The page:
Money for Nothing?
Came across this blog entry on Technorati, which discusses this study on the differences between public and private sector doctors in India.
I’m not sure how seriously to take a study titled “Money for Nothing - The Dire Straits of Medical Practice in Delhi, India”, but it seems like a topic worth looking at.
From the abstract:
First, what doctors do is less than what they know they should do - doctors operate well inside their knowledge frontier.
Second, competence and effort are complementary so that doctors who know more also do more.
Third, the gap between what doctors do and what they know responds to incentives: Doctors in the fee-for-service private sector are closer in practice to their knowledge frontier than those in the fixed-salary public sector. Under-qualified private sector doctors, even though they know less, provide better care on average than their better-qualified counterparts in the public sector.
These results indicate that to improve medical services, at least for poor people, there should be greater emphasis on changing the incentives of public providers rather than increasing provider competence through training.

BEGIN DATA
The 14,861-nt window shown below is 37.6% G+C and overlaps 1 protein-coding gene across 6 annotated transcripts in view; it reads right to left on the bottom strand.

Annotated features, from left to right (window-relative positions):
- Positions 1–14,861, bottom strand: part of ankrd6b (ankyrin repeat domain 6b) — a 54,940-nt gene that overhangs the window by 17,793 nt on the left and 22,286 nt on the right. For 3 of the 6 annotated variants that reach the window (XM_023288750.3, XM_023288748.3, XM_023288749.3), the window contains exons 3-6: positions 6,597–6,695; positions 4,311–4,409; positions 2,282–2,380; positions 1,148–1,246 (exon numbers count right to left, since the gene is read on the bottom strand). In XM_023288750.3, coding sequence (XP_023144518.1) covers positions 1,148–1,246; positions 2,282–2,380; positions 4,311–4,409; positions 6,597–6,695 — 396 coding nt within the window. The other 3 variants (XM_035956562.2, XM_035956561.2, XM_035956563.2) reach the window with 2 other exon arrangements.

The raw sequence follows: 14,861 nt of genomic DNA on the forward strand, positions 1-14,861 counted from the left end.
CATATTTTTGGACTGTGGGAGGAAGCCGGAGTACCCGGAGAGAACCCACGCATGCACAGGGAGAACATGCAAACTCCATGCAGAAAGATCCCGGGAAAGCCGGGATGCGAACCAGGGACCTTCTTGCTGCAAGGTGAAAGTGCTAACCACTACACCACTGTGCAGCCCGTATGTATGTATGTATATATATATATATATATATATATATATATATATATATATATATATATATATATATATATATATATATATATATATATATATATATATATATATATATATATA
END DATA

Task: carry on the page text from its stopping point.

Interesting. The scientific circle often goes to elaborate lengths to conclude something that seems self-evident.
The study seems to suggest that care (note that I say care, not service) in the private sector is better than that in the public sector. I wonder if the same can be said of the local healthcare system.
Firstly, do all doctors practise inside their knowledge frontier? Certainly in the public sector the doctors are under closer watch, although I have heard of a doctor being reprimanded for introducing unproven therapy in a major restructured hospital. But what about the private sector?
Secondly, while doctors in the private sector will try harder to please the patient, but that is not to say that the quality of care given is necessarily higher. Again, without any audit, the doctors may simply end up just trying to please patients rather than to provide them the best care. This state of affairs is possible because patients cannot and sometimes do not want to know the difference between good service and good care.
Conversely, doctors in hospitals and polyclinics are audited and their performance indices monitored. Being on fixed pay plus performance bonus, the incentive here seems to be pleasing the paymasters rather than the patients.
I don’t think one can say that fees correlate well with quality of care in the local healthcare system, or that it doesn’t, but I would certainly be interested to see a study done.